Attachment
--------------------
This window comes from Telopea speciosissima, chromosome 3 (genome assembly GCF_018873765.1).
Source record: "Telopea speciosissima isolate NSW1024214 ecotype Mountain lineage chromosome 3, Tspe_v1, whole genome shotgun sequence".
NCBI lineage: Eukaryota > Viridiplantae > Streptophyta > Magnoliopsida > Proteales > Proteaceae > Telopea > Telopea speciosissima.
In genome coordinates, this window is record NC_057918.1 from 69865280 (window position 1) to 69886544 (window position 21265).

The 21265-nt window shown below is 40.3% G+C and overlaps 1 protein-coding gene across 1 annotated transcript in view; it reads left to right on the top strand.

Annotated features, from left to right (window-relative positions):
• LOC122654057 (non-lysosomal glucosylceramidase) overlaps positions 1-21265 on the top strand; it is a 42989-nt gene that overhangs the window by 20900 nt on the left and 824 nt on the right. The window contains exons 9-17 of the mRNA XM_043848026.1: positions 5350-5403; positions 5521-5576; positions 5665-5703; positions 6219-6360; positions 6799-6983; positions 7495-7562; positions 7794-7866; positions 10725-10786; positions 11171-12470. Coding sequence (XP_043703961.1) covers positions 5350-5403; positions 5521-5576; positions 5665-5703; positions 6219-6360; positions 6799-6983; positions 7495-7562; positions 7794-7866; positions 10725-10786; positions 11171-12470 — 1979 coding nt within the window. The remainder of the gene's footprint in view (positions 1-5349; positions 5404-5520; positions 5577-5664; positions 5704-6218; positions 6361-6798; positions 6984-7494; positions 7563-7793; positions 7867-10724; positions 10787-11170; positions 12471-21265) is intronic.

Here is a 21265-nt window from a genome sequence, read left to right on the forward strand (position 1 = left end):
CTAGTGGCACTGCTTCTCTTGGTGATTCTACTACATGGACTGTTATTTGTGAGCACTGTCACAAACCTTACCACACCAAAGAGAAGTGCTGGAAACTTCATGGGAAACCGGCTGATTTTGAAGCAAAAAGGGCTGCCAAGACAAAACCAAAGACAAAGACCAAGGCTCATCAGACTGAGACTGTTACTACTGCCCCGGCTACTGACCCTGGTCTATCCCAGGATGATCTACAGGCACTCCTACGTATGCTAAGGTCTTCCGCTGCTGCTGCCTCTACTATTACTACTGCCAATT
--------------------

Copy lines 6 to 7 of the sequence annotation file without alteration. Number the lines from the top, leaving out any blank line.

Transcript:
Annotated features, from left to right (window-relative positions):
• LOC122654057 (non-lysosomal glucosylceramidase) overlaps positions 1-21265 on the top strand; it is a 42989-nt gene that overhangs the window by 20900 nt on the left and 824 nt on the right. The window contains exons 9-17 of the mRNA XM_043848026.1: positions 5350-5403; positions 5521-5576; positions 5665-5703; positions 6219-6360; positions 6799-6983; positions 7495-7562; positions 7794-7866; positions 10725-10786; positions 11171-12470. Coding sequence (XP_043703961.1) covers positions 5350-5403; positions 5521-5576; positions 5665-5703; positions 6219-6360; positions 6799-6983; positions 7495-7562; positions 7794-7866; positions 10725-10786; positions 11171-12470 — 1979 coding nt within the window. The remainder of the gene's footprint in view (positions 1-5349; positions 5404-5520; positions 5577-5664; positions 5704-6218; positions 6361-6798; positions 6984-7494; positions 7563-7793; positions 7867-10724; positions 10787-11170; positions 12471-21265) is intronic.